Etymology
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foliage (n.)

mid-15c., ffoylage, "representation of leaves or branches" (as an ornamental design). Compare Middle French feuillage, from Old French feuille "leaf, foliage" (from PIE root *bhel- (3) "to thrive, bloom"). The form has altered 17c. by influence of Latin folium or its derivatives in English.

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*bhel- (3)
Proto-Indo-European root meaning "to thrive, bloom," possibly a variant of PIE root *bhel- (2) "to blow, swell."

It forms all or part of: blade; bleed; bless; blood; blow (v.2) "to bloom, blossom;" bloom (n.1) "blossom of a plant;" bloom (n.2) "rough mass of wrought iron;" blossom; cauliflower; chervil; cinquefoil; deflower; defoliation; effloresce; exfoliate; feuilleton; flora; floral; floret; florid; florin; florist; flour; flourish; flower; foil (n.) "very thin sheet of metal;" foliage; folio; folium; gillyflower; Phyllis; phyllo-; portfolio; trefoil.

It is the hypothetical source of/evidence for its existence is provided by: Greek phyllon "leaf;" Latin flos "flower," folio, folium "leaf;" Middle Irish blath, Welsh blawd "blossom, flower;" Gaelic bile "leaflet, blossom;" Old English blowan "to flower, bloom."
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greenery (n.)
"mass of green plants or foliage," 1797, from green (n.) + -ery. From 1836 as "place where plants are reared."
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leaf (v.)
"to turn over (the pages of a book)," 1660s, from leaf (n.). Meaning "put forth leaves or foliage" is from 1610s. Related: Leafed; leaved; leafing.
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frond (n.)
1785, from Latin frons (genitive frondis) "leafy branch, green bough, foliage." Adopted by Linnæus for the leaf-like organs of ferns, palms, etc., as a word distinct from folium. Later given a more precise meaning in botany.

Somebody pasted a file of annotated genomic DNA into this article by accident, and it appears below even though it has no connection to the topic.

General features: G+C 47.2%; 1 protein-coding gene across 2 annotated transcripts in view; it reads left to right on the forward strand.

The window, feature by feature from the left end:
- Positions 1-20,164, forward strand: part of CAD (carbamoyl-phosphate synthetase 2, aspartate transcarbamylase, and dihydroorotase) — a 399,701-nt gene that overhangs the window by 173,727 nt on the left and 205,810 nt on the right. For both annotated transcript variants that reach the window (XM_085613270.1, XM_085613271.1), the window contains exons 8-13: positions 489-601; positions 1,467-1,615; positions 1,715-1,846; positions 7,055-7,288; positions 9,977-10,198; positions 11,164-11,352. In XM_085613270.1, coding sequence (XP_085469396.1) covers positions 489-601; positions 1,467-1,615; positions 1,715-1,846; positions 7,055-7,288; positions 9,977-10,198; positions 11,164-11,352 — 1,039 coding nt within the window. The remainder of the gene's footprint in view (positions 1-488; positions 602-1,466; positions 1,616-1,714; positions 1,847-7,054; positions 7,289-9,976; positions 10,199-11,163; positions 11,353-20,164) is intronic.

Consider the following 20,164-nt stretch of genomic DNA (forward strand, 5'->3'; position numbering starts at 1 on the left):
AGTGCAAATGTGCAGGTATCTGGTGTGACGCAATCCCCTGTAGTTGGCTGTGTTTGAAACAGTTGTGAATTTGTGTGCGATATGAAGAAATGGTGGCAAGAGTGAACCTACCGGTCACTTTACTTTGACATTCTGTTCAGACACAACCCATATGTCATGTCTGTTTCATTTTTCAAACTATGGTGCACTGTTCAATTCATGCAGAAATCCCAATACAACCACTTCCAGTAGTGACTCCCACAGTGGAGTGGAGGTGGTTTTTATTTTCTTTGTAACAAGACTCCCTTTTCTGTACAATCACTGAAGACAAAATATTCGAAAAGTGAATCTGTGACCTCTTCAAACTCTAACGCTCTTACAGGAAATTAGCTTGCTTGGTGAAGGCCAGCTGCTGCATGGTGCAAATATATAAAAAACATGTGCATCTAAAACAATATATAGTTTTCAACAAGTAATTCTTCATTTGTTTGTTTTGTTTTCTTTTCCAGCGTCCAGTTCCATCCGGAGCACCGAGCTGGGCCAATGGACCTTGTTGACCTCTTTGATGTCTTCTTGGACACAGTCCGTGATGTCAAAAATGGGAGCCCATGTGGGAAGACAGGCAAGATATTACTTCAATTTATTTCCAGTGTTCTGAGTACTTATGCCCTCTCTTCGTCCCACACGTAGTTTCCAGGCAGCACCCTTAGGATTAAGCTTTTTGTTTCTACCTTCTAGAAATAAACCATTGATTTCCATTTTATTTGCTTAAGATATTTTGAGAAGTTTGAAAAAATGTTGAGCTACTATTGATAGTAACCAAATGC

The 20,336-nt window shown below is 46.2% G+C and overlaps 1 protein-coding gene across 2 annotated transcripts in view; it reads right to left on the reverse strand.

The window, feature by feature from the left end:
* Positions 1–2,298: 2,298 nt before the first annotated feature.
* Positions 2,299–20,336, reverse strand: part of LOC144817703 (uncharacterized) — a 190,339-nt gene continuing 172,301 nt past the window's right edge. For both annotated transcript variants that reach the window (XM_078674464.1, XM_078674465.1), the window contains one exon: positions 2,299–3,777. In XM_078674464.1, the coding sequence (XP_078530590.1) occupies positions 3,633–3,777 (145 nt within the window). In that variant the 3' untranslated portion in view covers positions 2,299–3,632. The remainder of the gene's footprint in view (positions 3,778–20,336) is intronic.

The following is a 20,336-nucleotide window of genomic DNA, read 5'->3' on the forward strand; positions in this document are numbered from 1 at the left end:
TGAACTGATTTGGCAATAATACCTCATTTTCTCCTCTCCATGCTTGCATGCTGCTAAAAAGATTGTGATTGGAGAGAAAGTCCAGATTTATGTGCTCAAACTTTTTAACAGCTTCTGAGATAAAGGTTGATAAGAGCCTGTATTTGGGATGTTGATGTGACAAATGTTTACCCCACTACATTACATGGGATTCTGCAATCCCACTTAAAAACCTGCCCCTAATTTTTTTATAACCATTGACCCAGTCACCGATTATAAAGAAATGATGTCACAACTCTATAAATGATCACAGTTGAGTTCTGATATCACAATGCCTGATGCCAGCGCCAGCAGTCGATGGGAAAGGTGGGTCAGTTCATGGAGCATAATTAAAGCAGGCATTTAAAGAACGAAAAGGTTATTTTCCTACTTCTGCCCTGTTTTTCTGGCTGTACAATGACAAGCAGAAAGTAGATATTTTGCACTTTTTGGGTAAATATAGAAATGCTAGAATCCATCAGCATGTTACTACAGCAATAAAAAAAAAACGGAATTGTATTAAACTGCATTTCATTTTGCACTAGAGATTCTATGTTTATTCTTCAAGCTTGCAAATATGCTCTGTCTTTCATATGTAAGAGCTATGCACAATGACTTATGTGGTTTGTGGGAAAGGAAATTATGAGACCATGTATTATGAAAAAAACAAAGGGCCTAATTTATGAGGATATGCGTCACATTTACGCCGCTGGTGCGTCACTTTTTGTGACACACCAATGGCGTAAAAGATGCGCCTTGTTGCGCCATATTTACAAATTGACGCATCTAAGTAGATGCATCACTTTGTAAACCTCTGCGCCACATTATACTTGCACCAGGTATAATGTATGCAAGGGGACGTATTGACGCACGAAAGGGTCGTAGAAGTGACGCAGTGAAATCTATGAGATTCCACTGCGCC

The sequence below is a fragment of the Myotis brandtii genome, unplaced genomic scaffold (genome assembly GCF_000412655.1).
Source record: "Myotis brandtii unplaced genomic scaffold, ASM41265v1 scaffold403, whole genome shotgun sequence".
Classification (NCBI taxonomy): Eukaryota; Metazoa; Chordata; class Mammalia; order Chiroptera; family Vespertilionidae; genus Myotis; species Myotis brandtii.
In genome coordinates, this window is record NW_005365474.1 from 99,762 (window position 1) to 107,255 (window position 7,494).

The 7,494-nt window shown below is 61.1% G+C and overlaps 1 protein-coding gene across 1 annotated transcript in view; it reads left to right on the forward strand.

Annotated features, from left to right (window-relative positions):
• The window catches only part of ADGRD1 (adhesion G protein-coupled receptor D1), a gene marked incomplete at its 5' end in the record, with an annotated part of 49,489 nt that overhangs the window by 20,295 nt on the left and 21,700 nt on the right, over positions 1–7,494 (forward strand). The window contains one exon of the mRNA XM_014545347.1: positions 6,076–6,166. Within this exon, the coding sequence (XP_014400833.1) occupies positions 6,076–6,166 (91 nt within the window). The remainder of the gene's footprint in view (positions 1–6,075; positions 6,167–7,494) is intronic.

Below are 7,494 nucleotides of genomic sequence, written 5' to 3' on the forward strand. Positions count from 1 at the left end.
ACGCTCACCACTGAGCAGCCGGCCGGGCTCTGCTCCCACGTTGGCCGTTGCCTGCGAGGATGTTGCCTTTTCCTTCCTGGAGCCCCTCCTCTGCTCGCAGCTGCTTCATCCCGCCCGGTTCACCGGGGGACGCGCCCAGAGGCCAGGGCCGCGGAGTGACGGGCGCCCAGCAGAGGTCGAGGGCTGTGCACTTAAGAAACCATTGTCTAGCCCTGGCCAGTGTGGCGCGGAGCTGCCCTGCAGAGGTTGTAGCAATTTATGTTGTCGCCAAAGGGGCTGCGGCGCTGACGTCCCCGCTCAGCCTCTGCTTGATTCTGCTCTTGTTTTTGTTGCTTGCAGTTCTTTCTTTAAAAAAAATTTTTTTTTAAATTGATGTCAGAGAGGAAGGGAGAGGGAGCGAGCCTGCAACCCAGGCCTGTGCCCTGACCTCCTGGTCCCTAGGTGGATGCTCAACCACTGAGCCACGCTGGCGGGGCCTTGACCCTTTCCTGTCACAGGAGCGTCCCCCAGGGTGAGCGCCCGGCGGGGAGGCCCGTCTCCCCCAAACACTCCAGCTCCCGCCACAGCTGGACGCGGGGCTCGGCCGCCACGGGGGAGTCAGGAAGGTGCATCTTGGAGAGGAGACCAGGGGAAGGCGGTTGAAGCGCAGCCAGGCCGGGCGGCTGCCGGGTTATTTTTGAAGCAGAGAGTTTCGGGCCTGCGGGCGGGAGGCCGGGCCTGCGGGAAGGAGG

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vert (n.)
mid-15c., "the color green" (especially in heraldry), also "trees and brush bearing green leaves" (in forest law), from Anglo-French and Old French vert "foliage, greenery, green cloth," from Latin viridem, viridis "green" (see verdure).
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defoliation (n.)
Origin and meaning of defoliation

1650s, "loss of leaves," noun of action from past-participle stem of Late Latin defoliare "shed leaves," from de (see de-) + folium "leaf" (from PIE root *bhel- (3) "to thrive, bloom"). Often especially of the fall of leaves in autumn. Meaning "deliberate destruction of foliage" (for military purposes) is from 1964.

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overgrown (adj.)

late 14c., "covered with growth," past-participle adjective from overgrow "to cover, overspread (with foliage);" late 14c., overgrouen, see over- + grown, and compare Old English verb ofergrowan. Meaning "having grown too large, grown beyond the fit or natural size" is attested from late 15c.

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leaf (n.)

Old English leaf "leaf of a plant, foliage; page of a book, sheet of paper," from Proto-Germanic *lauba- (source also of Old Saxon lof, Old Norse lauf, Old Frisian laf, Dutch loof, Old High German loub, German Laub "foliage, leaves," Gothic laufs "leaf, foliage"), perhaps from PIE *leub(h)- "to peel off, strip or break off" ((source also of Old Irish luib, "herb," lub-gort "garden;" Albanian labë "rind, cork;" Lithuanian luba "plank, board;" Russian lob "forehead, brow," Czech leb "skull;" Lithuanian luobas "bast," Latvian luobas "peel," Russian lub "bast;" Old Norse lyf "medicinal herbs," Old English lybb "poison; magic").

Related to lodge and lobby; for another PIE root see folio. Extended late 14c. to very thin sheets of metal (especially gold). Compare Lithuanian lapas "leaf," from a root also in Greek lepos "bark," lepein "to peel off." Also applied to flat and relatively broad surfaces, especially of flexible or mounted attachments; meaning "hinged flap on the side of a table" is from 1550s. To turn over a (new) leaf (1590s; 1570s as turn the leaf) "begin a new and better course of life" is a reference to the book sense. Among insects, leaf-hopper is from 1847; leaf-cutter from 1816.

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cypress (n.)

popular name of a type of evergreen tree noted for its dense, dark foliage and durable, fragrant wood, native to southern Europe and sacred to Pluto, late 12c., from Old French cipres (12c., Modern French cyprès), from Late Latin cypressus, from Latin cupressus, from Greek kyparissos, probably from an unknown pre-Greek Mediterranean language.

Perhaps it is related to Hebrew gopher, name of the tree whose wood was used to make the ark (Genesis vi.14). Extended to similar trees of America, Australia, and Japan. An emblem of mourning for the dead, cypress branches were used at funeral.

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